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Wild Horse available for adoption


blm_logo-150x150-1562576-3490101Carson City, Nev. – The Bureau of Land Management (BLM) is offering Zippy, a wild horse that had to be removed from the urban interface north of Reno for adoption because people allowed it to access a hay stack at a private residence. The horse is a 22-month old bay gelding from the Granite Peak Herd Management Area.


“Unfortunately, this is a reoccurring problem in many urban interface areas throughout the state,” said Leon Thomas, Sierra Front Field Office Manager. “Well-meaning people feed or water wild horses which quickly become habituated to urban areas and then become a nuisance and in some case a danger.”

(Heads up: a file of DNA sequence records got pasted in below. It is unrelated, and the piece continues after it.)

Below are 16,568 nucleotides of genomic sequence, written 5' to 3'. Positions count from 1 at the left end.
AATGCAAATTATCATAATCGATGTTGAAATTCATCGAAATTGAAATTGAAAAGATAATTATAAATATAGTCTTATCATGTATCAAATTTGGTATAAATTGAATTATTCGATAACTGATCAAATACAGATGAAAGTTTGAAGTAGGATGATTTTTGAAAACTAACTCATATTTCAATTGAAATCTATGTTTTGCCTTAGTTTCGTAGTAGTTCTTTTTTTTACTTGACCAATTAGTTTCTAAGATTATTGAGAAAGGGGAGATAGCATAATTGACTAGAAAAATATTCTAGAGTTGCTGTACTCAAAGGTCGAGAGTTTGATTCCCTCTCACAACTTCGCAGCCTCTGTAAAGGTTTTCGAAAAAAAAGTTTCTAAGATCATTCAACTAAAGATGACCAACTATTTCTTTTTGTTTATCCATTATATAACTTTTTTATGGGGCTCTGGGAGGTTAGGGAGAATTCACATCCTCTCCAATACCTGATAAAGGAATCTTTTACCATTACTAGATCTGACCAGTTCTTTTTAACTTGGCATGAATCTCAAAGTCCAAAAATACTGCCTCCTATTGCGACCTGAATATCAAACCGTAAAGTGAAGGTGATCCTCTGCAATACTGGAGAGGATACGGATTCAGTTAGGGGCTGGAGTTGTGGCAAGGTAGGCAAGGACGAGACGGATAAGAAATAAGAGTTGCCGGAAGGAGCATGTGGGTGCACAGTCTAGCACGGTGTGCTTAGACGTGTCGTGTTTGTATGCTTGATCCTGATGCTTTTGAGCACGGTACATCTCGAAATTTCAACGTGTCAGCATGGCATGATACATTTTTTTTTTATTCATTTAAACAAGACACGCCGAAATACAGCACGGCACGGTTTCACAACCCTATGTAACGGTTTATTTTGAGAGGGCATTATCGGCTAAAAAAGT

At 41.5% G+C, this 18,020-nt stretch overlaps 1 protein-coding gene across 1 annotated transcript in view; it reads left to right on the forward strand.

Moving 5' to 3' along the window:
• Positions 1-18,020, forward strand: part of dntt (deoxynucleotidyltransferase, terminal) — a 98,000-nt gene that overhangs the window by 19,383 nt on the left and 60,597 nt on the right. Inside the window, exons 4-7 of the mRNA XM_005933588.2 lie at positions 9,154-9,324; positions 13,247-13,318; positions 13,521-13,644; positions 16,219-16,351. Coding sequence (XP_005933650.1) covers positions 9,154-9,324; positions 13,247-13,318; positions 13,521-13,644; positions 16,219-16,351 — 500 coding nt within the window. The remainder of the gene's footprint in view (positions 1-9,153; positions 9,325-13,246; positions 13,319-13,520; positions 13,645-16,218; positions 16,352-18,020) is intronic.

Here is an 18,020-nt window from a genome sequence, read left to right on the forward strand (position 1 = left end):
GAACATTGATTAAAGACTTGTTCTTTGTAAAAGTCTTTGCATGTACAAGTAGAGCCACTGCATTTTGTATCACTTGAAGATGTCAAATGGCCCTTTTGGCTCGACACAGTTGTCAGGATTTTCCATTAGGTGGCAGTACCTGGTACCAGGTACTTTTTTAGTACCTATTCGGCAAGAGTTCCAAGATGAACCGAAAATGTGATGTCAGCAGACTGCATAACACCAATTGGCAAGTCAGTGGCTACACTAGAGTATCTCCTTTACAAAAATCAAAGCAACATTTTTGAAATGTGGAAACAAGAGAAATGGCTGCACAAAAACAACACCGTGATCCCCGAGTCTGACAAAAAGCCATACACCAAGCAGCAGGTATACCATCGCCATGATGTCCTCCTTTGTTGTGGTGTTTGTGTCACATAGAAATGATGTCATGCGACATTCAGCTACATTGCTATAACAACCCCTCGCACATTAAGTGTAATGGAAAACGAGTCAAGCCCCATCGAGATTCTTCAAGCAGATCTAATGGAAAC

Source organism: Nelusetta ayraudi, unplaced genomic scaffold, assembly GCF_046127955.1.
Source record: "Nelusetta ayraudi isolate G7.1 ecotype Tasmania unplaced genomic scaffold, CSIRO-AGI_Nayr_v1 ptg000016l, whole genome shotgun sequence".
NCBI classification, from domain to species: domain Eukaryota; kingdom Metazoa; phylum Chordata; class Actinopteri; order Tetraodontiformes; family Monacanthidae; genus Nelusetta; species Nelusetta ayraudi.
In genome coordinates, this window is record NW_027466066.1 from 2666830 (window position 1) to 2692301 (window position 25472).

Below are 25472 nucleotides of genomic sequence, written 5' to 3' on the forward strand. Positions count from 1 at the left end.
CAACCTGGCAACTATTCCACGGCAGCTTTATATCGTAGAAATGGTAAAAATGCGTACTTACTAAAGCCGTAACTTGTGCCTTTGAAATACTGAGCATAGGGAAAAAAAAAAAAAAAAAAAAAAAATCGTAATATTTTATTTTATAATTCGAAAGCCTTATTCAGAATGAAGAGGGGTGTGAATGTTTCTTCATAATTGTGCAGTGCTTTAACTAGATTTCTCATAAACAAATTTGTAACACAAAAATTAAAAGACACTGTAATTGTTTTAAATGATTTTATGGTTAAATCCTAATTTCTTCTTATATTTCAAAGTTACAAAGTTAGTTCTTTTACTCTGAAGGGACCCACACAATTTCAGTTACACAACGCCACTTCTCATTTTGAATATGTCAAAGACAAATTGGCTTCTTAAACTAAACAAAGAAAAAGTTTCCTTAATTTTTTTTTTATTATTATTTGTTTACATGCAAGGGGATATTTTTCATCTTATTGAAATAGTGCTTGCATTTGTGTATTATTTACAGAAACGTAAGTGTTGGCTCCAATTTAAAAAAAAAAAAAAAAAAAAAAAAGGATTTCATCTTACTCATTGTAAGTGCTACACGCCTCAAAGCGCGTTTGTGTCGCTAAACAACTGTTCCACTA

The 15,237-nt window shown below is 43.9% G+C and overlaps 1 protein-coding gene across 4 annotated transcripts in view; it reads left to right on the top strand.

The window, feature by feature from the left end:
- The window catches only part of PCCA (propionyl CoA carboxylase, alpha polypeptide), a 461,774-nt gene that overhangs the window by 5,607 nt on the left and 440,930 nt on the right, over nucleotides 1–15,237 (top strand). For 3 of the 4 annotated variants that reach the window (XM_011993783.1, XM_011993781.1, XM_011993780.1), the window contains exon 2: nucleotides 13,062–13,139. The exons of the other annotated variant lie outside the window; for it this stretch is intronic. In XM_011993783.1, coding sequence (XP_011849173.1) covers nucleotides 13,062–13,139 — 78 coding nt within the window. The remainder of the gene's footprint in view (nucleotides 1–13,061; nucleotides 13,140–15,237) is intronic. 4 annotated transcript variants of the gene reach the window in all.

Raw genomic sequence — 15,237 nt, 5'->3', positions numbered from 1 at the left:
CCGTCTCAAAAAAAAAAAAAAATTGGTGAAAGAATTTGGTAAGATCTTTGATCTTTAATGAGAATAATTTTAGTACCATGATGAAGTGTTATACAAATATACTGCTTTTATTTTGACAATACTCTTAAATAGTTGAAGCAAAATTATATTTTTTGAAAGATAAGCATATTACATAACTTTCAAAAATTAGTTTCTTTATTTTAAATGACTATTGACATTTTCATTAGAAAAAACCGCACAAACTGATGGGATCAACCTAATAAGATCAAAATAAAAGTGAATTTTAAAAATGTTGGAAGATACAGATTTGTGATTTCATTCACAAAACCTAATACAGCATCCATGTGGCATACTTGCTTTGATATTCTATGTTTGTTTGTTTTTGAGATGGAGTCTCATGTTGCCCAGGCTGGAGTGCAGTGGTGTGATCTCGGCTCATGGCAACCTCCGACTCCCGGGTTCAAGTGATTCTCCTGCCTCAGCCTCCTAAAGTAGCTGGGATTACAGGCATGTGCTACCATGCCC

Habituated horses are more likely to be involved in a vehicle accident because they spend more time on or crossing roads. Stallions are more likely to approach equestrians which can quickly escalate into a dangerous situation as the stallions may attempt to mate with a mare or fight with a gelding.  Additionally many people find wild horses a nuisance as they often damage landscaping and sprinkler systems as they forage in irrigated yards.


“Once wild horses become habituated they inevitably will have to be removed,” Thomas added.  “Please help keep the wild horses wild by not feeding or watering them, resisting the temptation to approach them too closely and preventing them from eating hay or other foods on your property.”


If you are interested in adopting Zippy please contact John Axtell at 775-885-6146 or Palamino Valley Center at 775-475-2222.

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